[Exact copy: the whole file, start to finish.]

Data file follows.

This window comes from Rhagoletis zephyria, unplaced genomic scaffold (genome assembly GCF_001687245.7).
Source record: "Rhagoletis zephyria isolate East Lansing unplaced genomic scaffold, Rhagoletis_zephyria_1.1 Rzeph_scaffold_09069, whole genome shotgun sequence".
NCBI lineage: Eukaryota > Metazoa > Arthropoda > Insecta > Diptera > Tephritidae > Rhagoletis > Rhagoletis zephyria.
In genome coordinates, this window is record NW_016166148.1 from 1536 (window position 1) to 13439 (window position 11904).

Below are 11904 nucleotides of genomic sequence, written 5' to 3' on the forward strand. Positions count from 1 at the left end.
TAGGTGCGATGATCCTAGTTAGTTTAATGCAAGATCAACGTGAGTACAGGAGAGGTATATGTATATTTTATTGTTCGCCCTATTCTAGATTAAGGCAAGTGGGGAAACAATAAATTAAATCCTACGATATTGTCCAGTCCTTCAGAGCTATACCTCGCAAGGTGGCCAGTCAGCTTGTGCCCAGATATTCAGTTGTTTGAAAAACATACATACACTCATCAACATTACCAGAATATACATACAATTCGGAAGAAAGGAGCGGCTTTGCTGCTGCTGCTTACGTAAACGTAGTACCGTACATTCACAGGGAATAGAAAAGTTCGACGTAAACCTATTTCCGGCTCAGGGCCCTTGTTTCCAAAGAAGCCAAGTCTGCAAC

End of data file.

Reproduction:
This window comes from Rhagoletis zephyria, unplaced genomic scaffold (genome assembly GCF_001687245.7).
Source record: "Rhagoletis zephyria isolate East Lansing unplaced genomic scaffold, Rhagoletis_zephyria_1.1 Rzeph_scaffold_09069, whole genome shotgun sequence".
NCBI lineage: Eukaryota > Metazoa > Arthropoda > Insecta > Diptera > Tephritidae > Rhagoletis > Rhagoletis zephyria.
In genome coordinates, this window is record NW_016166148.1 from 1536 (window position 1) to 13439 (window position 11904).

Below are 11904 nucleotides of genomic sequence, written 5' to 3' on the forward strand. Positions count from 1 at the left end.
TAGGTGCGATGATCCTAGTTAGTTTAATGCAAGATCAACGTGAGTACAGGAGAGGTATATGTATATTTTATTGTTCGCCCTATTCTAGATTAAGGCAAGTGGGGAAACAATAAATTAAATCCTACGATATTGTCCAGTCCTTCAGAGCTATACCTCGCAAGGTGGCCAGTCAGCTTGTGCCCAGATATTCAGTTGTTTGAAAAACATACATACACTCATCAACATTACCAGAATATACATACAATTCGGAAGAAAGGAGCGGCTTTGCTGCTGCTGCTTACGTAAACGTAGTACCGTACATTCACAGGGAATAGAAAAGTTCGACGTAAACCTATTTCCGGCTCAGGGCCCTTGTTTCCAAAGAAGCCAAGTCTGCAAC